'Short Term 12' Review: Powerful, Unsentimental Look at Underprivileged Teens

There are a variety of fragile characters in the new film Short Term 12. There’s a withdrawn female teenager who wants to be left alone. There’s a kid who likes to run away from his caretakers. And there’s a violent teenager who hits other kids. These three all live together in a group home for underprivileged children. They each feature prominently in the drama but the real stars of this new feature aren’t the youngsters staying in the group house but the young people managing the facility. 


Brie Larson leads the cast as Grace, one of the supervisors in the group home. She is as conflicted and oftentimes more wounded than the students she supervises. But she’s much better at hiding her pain. Her boyfriend Mason (John Gallagher Jr.) sees through the walls she holds up but knows that she won’t completely open up to him. Early on, Grace discovers that she’s pregnant and immediately thinks that abortion is her best option.

More than the other caretakers, she enjoys becoming close to the residents and eventually forms a strong and powerful connection with Jayden (Kaitlyn Dever), a new short-term resident whose icy personality pushes people away. In the story, we also meet a variety of other young people suffering from personal issues and are introduced to Nate (Rami Malek), a new employee who works with Grace and Mason. Along with the audience, Nate is watching the inner-workings of this group home for the first time and experiencing all of the heartbreak, pain and laughter that accompanies this line of work.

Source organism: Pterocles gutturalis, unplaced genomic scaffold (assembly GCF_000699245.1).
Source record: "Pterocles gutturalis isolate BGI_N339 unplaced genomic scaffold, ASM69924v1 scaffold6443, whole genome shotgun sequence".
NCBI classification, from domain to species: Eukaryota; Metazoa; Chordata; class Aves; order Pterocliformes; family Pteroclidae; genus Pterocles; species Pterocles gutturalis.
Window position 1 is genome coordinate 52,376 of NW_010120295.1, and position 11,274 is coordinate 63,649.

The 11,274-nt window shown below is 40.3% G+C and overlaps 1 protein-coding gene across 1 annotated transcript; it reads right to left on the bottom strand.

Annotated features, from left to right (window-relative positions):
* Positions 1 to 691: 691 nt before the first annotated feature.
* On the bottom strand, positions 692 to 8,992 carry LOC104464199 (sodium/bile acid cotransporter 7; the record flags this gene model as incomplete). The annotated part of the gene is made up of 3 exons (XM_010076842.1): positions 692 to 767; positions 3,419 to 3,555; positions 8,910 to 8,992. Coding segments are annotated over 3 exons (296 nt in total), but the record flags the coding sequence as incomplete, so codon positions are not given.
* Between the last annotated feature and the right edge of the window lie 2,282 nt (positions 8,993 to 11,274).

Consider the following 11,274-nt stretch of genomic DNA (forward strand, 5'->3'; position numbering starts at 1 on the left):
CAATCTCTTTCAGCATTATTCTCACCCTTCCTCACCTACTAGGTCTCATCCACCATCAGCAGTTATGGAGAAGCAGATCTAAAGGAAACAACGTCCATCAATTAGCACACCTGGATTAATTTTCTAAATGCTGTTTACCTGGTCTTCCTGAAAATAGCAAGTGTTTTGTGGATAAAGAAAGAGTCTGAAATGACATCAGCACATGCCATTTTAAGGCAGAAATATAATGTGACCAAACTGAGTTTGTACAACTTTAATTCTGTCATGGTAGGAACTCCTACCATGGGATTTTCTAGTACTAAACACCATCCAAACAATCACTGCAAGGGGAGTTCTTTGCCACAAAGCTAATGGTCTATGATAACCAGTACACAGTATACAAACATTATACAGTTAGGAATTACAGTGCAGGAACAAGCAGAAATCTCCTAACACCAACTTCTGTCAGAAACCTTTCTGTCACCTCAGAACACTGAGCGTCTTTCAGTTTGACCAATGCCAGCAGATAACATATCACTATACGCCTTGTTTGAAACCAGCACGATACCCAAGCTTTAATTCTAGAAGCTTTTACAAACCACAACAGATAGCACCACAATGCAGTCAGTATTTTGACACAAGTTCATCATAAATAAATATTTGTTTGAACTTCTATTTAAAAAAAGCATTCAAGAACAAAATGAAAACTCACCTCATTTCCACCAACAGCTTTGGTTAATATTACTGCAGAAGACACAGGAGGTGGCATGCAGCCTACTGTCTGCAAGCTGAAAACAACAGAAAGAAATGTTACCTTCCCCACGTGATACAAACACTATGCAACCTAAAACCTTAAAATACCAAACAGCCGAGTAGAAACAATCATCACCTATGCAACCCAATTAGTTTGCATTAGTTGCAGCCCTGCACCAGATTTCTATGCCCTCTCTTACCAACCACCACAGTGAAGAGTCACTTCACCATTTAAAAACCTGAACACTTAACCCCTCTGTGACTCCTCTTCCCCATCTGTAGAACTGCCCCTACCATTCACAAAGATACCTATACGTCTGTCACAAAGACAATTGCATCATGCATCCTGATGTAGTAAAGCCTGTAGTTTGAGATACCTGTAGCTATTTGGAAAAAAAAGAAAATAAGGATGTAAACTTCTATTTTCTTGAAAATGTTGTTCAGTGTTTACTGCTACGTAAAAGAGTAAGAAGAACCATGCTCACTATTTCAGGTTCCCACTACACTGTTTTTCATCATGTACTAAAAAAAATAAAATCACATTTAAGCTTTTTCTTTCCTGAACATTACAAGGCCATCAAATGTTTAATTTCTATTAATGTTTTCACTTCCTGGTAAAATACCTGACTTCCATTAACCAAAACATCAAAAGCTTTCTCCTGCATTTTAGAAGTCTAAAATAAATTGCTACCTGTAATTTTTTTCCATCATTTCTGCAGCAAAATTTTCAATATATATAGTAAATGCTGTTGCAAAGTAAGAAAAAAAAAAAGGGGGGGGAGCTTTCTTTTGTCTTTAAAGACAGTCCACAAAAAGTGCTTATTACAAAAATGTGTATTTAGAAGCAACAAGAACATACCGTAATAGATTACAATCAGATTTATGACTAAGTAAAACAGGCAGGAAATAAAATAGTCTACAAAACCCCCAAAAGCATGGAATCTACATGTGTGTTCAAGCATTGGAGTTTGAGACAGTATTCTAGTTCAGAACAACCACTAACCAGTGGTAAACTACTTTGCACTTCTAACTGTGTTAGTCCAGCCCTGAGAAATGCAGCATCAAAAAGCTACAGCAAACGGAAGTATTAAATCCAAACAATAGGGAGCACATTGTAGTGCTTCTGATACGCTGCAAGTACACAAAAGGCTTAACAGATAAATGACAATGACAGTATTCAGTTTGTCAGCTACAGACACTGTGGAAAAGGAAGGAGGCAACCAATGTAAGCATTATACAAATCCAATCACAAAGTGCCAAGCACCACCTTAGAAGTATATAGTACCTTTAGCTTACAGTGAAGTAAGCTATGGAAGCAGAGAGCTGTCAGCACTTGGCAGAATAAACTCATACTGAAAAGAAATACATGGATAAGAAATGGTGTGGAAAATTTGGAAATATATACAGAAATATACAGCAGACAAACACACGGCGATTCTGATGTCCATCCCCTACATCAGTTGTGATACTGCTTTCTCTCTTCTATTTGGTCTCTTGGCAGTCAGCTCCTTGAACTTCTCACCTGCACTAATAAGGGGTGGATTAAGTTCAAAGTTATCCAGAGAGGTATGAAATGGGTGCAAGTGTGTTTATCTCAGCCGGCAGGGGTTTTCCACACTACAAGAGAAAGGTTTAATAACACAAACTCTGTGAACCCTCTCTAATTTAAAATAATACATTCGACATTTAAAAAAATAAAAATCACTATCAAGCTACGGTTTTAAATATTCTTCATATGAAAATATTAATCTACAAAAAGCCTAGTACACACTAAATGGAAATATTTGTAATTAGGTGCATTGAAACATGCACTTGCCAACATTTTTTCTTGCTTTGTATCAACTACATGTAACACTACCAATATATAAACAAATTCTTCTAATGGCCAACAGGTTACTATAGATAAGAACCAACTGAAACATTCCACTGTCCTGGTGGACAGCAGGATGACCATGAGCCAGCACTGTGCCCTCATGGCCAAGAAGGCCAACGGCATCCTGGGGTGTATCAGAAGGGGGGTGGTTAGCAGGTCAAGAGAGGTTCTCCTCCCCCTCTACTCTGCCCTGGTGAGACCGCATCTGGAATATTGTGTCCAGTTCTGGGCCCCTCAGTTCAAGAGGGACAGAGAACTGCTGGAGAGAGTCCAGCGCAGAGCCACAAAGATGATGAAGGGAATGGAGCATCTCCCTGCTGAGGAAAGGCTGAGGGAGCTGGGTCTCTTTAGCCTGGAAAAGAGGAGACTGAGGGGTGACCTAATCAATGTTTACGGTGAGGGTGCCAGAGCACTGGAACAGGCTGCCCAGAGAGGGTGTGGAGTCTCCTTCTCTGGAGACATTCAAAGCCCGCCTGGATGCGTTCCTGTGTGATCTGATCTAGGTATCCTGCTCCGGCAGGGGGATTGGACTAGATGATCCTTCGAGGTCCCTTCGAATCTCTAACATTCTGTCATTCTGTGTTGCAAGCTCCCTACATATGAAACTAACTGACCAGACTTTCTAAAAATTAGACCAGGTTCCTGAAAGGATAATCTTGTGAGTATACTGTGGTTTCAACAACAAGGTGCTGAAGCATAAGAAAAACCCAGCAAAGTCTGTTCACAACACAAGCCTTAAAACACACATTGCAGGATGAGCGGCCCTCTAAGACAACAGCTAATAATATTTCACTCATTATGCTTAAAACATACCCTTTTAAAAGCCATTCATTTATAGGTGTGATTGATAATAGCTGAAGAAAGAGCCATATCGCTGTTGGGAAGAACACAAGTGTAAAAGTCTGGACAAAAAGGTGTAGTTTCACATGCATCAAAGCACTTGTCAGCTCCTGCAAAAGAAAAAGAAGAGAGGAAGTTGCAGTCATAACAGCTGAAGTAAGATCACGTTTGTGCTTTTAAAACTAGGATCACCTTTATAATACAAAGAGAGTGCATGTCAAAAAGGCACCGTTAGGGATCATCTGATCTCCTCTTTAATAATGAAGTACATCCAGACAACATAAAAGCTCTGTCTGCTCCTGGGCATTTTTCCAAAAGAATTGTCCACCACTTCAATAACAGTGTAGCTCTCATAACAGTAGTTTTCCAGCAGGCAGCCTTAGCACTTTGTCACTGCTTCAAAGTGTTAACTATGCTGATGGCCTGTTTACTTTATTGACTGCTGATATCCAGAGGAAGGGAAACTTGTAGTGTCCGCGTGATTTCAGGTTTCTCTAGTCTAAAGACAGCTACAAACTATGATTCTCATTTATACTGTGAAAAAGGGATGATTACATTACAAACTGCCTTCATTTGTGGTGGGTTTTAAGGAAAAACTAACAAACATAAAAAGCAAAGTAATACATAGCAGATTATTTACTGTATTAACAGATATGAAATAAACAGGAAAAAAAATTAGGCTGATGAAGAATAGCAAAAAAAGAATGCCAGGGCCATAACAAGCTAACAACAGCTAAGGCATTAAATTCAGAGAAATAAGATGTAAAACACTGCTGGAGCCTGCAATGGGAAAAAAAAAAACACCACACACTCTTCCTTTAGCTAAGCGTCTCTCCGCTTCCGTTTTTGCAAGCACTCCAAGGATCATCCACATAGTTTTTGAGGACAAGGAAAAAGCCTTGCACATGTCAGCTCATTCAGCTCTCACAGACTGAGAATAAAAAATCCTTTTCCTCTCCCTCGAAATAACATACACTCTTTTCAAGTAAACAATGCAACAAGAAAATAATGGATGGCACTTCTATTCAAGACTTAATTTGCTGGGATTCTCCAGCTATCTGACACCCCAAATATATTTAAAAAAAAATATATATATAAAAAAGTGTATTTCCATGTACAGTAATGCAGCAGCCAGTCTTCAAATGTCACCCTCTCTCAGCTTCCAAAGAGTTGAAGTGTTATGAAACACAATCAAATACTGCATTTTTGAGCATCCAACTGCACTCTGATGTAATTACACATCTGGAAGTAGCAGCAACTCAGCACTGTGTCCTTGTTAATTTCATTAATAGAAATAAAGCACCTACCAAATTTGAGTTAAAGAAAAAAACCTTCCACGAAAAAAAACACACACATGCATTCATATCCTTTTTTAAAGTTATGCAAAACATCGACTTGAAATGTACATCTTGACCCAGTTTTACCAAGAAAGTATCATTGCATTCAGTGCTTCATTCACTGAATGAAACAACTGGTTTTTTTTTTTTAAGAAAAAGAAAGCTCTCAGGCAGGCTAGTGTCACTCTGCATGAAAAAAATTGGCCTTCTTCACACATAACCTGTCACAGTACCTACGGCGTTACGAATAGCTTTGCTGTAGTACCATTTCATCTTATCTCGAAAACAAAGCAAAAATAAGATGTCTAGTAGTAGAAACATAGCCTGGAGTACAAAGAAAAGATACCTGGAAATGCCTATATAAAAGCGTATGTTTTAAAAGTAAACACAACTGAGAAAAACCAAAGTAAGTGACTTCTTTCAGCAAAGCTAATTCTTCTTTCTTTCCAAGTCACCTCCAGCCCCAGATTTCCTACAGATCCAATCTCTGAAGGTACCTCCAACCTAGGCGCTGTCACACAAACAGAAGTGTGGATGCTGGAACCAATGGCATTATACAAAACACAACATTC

Destin Cretton wrote and directed the new film, which presents its characters in a raw unsentimental fashion that is more customary in documentaries than in scripted dramas. Cretton’s script is powerful enough to look at the supervisors with the same distinct glare that it uses to view the young people inside the facility. We slowly but surely see why protecting and guiding these children is so important to the supervisors.

Their work isn’t a choice for them. It’s something they must do.

They look out for others because they know what it’s like to be protected from the harsh world or they understand what it’s like to be powerless when that protection is lacking.

Importantly, none of the children or their supervisors are presented as flawless individuals. Save for Nate, who only serves as an anchor for the story, the other characters are presented as three-dimensional figures dealing with large life issues. The pain of parental abuse. A lack of self-confidence. The desire to be alone when others can’t understand the pain you're dealing with. All of these issues are brought to a harsh and powerful light here. In one intense and powerfully-acted scene, all of these issues collide as one of the main characters recounts a fictional story that is both honest and heartbreaking in its depiction of abuse.

Short Term 12 is not a light movie but it is a positive one. At its end, we have seen the pain that these young people have experienced but we’ve also witness the hope that they can see once the tears have stopped. And that hope. That’s one of the most powerful reasons to see this passionate and powerful film.


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